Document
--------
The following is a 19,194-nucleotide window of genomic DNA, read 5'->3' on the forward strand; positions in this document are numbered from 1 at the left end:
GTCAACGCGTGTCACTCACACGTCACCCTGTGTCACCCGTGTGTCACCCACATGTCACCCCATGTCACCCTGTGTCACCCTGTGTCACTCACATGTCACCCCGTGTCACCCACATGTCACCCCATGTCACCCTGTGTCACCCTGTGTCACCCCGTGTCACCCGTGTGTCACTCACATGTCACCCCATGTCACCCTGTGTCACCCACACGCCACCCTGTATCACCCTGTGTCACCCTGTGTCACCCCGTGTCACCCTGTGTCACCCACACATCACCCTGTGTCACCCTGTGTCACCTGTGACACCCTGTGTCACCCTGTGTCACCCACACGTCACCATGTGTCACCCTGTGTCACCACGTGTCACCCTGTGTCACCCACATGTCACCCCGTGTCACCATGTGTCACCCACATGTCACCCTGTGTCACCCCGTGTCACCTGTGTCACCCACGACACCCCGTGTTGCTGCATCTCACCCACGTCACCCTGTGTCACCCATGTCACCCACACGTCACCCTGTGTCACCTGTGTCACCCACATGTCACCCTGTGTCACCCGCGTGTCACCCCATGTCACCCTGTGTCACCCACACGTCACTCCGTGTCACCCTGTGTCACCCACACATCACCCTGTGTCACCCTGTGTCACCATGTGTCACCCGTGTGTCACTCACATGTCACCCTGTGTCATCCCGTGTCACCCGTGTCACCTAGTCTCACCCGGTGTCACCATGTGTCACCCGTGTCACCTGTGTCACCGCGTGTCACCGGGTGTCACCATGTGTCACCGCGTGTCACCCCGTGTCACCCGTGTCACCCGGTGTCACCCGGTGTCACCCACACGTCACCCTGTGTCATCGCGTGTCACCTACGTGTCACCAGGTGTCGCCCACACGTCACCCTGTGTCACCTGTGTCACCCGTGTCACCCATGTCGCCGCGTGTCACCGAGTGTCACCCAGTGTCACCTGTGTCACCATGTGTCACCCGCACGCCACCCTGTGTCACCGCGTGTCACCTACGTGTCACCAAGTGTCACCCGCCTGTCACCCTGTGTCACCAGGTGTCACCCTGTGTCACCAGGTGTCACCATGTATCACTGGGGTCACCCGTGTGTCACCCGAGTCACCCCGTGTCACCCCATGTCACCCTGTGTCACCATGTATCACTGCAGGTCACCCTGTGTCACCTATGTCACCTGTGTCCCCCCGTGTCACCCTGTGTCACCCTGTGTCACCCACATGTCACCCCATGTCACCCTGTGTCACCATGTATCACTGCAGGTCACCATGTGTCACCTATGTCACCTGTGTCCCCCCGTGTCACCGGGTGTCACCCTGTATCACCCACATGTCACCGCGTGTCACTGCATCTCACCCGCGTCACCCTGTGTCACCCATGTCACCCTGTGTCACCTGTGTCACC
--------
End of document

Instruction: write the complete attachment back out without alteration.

The following is a 19,194-nucleotide window of genomic DNA, read 5'->3' on the forward strand; positions in this document are numbered from 1 at the left end:
GTCAACGCGTGTCACTCACACGTCACCCTGTGTCACCCGTGTGTCACCCACATGTCACCCCATGTCACCCTGTGTCACCCTGTGTCACTCACATGTCACCCCGTGTCACCCACATGTCACCCCATGTCACCCTGTGTCACCCTGTGTCACCCCGTGTCACCCGTGTGTCACTCACATGTCACCCCATGTCACCCTGTGTCACCCACACGCCACCCTGTATCACCCTGTGTCACCCTGTGTCACCCCGTGTCACCCTGTGTCACCCACACATCACCCTGTGTCACCCTGTGTCACCTGTGACACCCTGTGTCACCCTGTGTCACCCACACGTCACCATGTGTCACCCTGTGTCACCACGTGTCACCCTGTGTCACCCACATGTCACCCCGTGTCACCATGTGTCACCCACATGTCACCCTGTGTCACCCCGTGTCACCTGTGTCACCCACGACACCCCGTGTTGCTGCATCTCACCCACGTCACCCTGTGTCACCCATGTCACCCACACGTCACCCTGTGTCACCTGTGTCACCCACATGTCACCCTGTGTCACCCGCGTGTCACCCCATGTCACCCTGTGTCACCCACACGTCACTCCGTGTCACCCTGTGTCACCCACACATCACCCTGTGTCACCCTGTGTCACCATGTGTCACCCGTGTGTCACTCACATGTCACCCTGTGTCATCCCGTGTCACCCGTGTCACCTAGTCTCACCCGGTGTCACCATGTGTCACCCGTGTCACCTGTGTCACCGCGTGTCACCGGGTGTCACCATGTGTCACCGCGTGTCACCCCGTGTCACCCGTGTCACCCGGTGTCACCCGGTGTCACCCACACGTCACCCTGTGTCATCGCGTGTCACCTACGTGTCACCAGGTGTCGCCCACACGTCACCCTGTGTCACCTGTGTCACCCGTGTCACCCATGTCGCCGCGTGTCACCGAGTGTCACCCAGTGTCACCTGTGTCACCATGTGTCACCCGCACGCCACCCTGTGTCACCGCGTGTCACCTACGTGTCACCAAGTGTCACCCGCCTGTCACCCTGTGTCACCAGGTGTCACCCTGTGTCACCAGGTGTCACCATGTATCACTGGGGTCACCCGTGTGTCACCCGAGTCACCCCGTGTCACCCCATGTCACCCTGTGTCACCATGTATCACTGCAGGTCACCCTGTGTCACCTATGTCACCTGTGTCCCCCCGTGTCACCCTGTGTCACCCTGTGTCACCCACATGTCACCCCATGTCACCCTGTGTCACCATGTATCACTGCAGGTCACCATGTGTCACCTATGTCACCTGTGTCCCCCCGTGTCACCGGGTGTCACCCTGTATCACCCACATGTCACCGCGTGTCACTGCATCTCACCCGCGTCACCCTGTGTCACCCATGTCACCCTGTGTCACCTGTGTCACC